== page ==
Taiwan: Export growth picks up in September but remains weak
Merchandise exports grew 2.6% in annual terms in September, accelerating from the 1.9% expansion registered in August and significantly exceeding the predictions of analysts who had expected exports to contract 1.3%. Nevertheless, the print was much lower than the double-digit growth rates recorded at the beginning of the year, causing growth in the 12-month trailing sum of exports to fall from 10.7% in August to 8.7% in September. On the other hand, export orders in August increased 8.4% year-on-year, up from 8.0% yoy in July. Since export orders typically lead actual exports by two to three months, the July and August order data likely indicates an acceleration of export activity in the months to come.
Looking at the details of export categories, the September print was driven by a sharp rebound in exports of base metals and articles of base metals, as well as faster growth in exports of plastics and rubber and articles thereof. These increases more than compensated for contractions in exports of parts of electronic products (which represents a third of Taiwan’s total exports); information, communication and audio-video products; and machinery. In terms of regional segmentation, exports to mainland China and Hong Kong, Japan and Europe all decelerated. On the other hand, the contraction in exports to ASEAN countries was markedly softer than in August, while exports to the USA accelerated sharply.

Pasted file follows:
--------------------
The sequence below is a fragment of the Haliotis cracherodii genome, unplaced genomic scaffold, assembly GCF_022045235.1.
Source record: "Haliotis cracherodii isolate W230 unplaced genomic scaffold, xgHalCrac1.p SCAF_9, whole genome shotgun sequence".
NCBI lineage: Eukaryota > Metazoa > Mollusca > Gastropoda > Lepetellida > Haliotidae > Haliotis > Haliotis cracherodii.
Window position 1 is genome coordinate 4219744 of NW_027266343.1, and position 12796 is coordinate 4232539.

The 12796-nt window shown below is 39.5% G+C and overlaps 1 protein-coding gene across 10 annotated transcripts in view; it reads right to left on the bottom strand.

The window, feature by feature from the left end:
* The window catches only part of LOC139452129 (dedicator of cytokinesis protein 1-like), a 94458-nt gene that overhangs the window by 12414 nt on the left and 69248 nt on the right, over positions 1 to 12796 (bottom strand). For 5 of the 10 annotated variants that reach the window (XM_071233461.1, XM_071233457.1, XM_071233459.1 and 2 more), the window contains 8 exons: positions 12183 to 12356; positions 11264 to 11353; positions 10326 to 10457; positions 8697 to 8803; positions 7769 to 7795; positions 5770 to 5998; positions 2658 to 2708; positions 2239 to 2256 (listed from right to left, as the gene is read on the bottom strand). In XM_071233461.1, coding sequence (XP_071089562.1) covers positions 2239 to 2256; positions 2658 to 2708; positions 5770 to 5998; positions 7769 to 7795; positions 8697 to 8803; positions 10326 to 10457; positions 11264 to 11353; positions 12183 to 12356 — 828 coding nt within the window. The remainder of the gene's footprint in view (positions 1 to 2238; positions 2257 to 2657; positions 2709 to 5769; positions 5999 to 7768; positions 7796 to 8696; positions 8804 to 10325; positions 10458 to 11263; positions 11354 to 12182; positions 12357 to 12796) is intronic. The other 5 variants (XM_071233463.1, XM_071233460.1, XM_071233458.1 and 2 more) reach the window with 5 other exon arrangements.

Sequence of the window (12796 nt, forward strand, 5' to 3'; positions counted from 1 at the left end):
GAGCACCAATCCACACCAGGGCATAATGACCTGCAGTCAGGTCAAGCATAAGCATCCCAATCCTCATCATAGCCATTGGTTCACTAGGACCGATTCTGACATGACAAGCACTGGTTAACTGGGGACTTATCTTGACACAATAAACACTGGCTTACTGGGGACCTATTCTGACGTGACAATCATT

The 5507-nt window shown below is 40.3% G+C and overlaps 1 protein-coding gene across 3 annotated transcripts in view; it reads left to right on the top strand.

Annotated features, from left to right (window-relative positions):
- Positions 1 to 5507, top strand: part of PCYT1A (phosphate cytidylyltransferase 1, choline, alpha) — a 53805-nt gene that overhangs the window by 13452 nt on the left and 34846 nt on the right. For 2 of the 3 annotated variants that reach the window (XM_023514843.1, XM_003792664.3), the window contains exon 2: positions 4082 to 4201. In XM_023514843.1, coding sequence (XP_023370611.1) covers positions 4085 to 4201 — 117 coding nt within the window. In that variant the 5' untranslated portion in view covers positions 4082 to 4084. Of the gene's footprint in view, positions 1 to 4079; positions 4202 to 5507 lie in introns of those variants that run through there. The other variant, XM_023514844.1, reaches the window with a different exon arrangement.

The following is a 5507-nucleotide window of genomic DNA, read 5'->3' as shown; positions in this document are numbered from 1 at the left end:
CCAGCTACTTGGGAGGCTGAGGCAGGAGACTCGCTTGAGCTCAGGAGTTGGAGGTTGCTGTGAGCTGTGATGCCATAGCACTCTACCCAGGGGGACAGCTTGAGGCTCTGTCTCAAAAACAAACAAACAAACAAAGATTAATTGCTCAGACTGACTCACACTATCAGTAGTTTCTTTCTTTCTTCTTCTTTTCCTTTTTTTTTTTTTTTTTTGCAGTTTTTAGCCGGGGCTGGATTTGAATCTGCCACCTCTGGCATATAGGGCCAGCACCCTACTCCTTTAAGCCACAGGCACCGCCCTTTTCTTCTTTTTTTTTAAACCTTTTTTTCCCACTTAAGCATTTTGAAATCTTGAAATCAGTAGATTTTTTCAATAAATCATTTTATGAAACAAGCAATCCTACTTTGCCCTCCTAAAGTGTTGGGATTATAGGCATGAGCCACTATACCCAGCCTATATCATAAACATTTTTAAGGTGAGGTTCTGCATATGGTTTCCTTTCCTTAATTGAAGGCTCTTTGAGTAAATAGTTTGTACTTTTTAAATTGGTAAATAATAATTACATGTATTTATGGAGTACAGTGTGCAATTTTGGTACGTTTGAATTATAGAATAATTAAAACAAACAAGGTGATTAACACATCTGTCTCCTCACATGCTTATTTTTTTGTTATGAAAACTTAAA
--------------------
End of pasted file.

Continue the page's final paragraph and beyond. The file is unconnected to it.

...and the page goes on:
Import growth meanwhile jumped from 7.9% year-on-year in August to 13.9% in September. This was largely due to soaring imports of base metals and articles thereof, and higher imports of petroleum. Growth of the 12-month trailing sum of imports moderated from 11.2% in August to 10.6% in September.
Due to the surge in imports, the trade surplus reached USD 4.3 billion in September, down from USD 4.5 billion in August. Meanwhile, the 12-month trailing trade surplus fell to USD 54.0 billion in September, from USD 56.3 billion in the 12 months up to August.